More than ever, I believe that doctors have a functional blindness to their own defects (kind of like the commercials on TV about people going “Nose Blind”). These doctors are not struggling because they cannot resolve these shortcomings. They struggle because they don’t see them. Perception is everything. One thing we all need to accept is that when it comes to clinical dentistry patients perceive “good” work by what they feel. Patients want their dentistry to look good, FEEL GOOD, and last a long time. In the last article, I detailed six easy steps to do away with hurting your patients. Let’s add another layer to this line of thought to help all of us deliver more than our patients expect.
Commitment to clinical excellence should permeate all you do. There is no excuse for taking shortcuts when you should know that a lack of integrity (or the excuse of not knowing how to do it right) is no excuse for marginal results. Accountability is like rain. We all need it but none of us really wants to get wet. I was in an office the other day when they were doing three single crowns. I looked at the preps and they had sharp line angles, minimal reduction, over tapered (greater than 4 degrees off of parallel), with less than a 2-millimeter prep height. Not a stellar prep. They had taken an impression that looked passable and were now making temporaries. They reinserted the pre-op impression with temporary material and when set, removed the temporaries. They checked the occlusion, and then immediately temporarily cemented the temps on the prepped teeth. These temporaries had over extended margins, no embrasures for the gingiva, and they had ground through the posterior temporary occlusion creating a 2-mm hole, and they didn’t even bother to polish them. For me the standard of care for a temporary would be good color match, precisely contoured shape that has perfect occlusion and polished to the point that it would feel to the patients tongue as smooth, if not more so, as the adjacent teeth. That patient was subjected to two weeks of temporaries where the one with the hole in the temp and not enough prep height coming off, the others feeling like sandpaper with sharp, jagged, incisal edges. The temporaries looked and felt nothing like a tooth. For me, this is a lack of knowledge or a lack of integrity. What do you think?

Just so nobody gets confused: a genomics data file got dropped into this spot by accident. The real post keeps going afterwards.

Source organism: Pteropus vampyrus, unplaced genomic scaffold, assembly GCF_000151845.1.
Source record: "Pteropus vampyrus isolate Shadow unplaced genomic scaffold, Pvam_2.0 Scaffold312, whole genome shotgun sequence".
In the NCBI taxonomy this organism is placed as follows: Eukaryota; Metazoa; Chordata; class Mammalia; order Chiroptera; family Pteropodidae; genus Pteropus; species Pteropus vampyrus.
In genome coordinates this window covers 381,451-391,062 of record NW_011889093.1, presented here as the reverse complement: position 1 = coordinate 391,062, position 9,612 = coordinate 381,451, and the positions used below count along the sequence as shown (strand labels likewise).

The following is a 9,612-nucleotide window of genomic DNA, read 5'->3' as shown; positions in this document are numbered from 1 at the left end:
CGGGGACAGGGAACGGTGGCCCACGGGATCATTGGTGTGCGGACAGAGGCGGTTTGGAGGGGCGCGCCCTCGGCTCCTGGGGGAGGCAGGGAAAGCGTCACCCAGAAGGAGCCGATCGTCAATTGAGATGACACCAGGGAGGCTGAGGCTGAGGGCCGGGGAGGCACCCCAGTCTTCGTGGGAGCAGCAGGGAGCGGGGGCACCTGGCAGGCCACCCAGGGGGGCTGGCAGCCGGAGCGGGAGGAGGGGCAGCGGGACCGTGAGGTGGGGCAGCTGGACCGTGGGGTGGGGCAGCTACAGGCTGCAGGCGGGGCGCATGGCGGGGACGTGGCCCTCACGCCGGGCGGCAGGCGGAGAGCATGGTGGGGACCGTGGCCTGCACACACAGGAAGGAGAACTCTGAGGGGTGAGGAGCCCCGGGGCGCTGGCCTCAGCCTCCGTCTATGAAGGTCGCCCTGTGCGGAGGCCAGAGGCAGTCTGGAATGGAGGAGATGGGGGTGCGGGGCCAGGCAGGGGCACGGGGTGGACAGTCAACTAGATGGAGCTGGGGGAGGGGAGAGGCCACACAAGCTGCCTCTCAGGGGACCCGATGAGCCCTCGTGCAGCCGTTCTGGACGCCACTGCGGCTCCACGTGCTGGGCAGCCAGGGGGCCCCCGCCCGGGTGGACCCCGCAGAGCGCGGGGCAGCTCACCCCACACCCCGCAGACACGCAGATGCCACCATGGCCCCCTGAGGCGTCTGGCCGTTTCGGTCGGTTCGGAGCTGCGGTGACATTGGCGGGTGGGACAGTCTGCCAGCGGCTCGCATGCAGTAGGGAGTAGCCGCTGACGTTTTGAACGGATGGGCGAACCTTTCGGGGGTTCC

The problem isn’t what you and I think but what the patient thinks. This patient will evaluate the entire experience based on how they felt during the procedure (profound anesthesia, speed of delivery, comfort during the procedure) and how they felt after the appointment (sensitivity, rough temporaries, sharp surfaces, hot/cold sensitivity, etc.). If everything is great, they might tell a couple of people. Anything short of greatness and they will tell everyone they know to NOT go there.
The other person who evaluates what you do or don’t do is your staff. They are the ones that see and hear about a less than acceptable appointment. If they continue to hear negative feedback they begin to distance themselves from you and the practice. I have seen staff that would never have dentistry done in the office where they worked. I have had hygienists who will never sell dentistry because they don’t trust the results the doctor will deliver. Imagine the culture and esprit-de-corps your office would have when average or just marginal is how you operate?
There should be a third party that evaluates the work in your office: You. Most dentists never come close to their potential (financially, clinically, leadership, etc.). I will follow up this article with specifics about how to do away with the “prep and pray” treatment plans, along with tips that will insure a better result in all you do, while impressing the patient with the service you deliver. A life lived without reflection and adjustments is misspent. Your past performance and success does not define you. It is never too late to commit to change. An adjustment in trajectory should not take more than a minute. This is how you Summit.
Michael Abernathy, DDS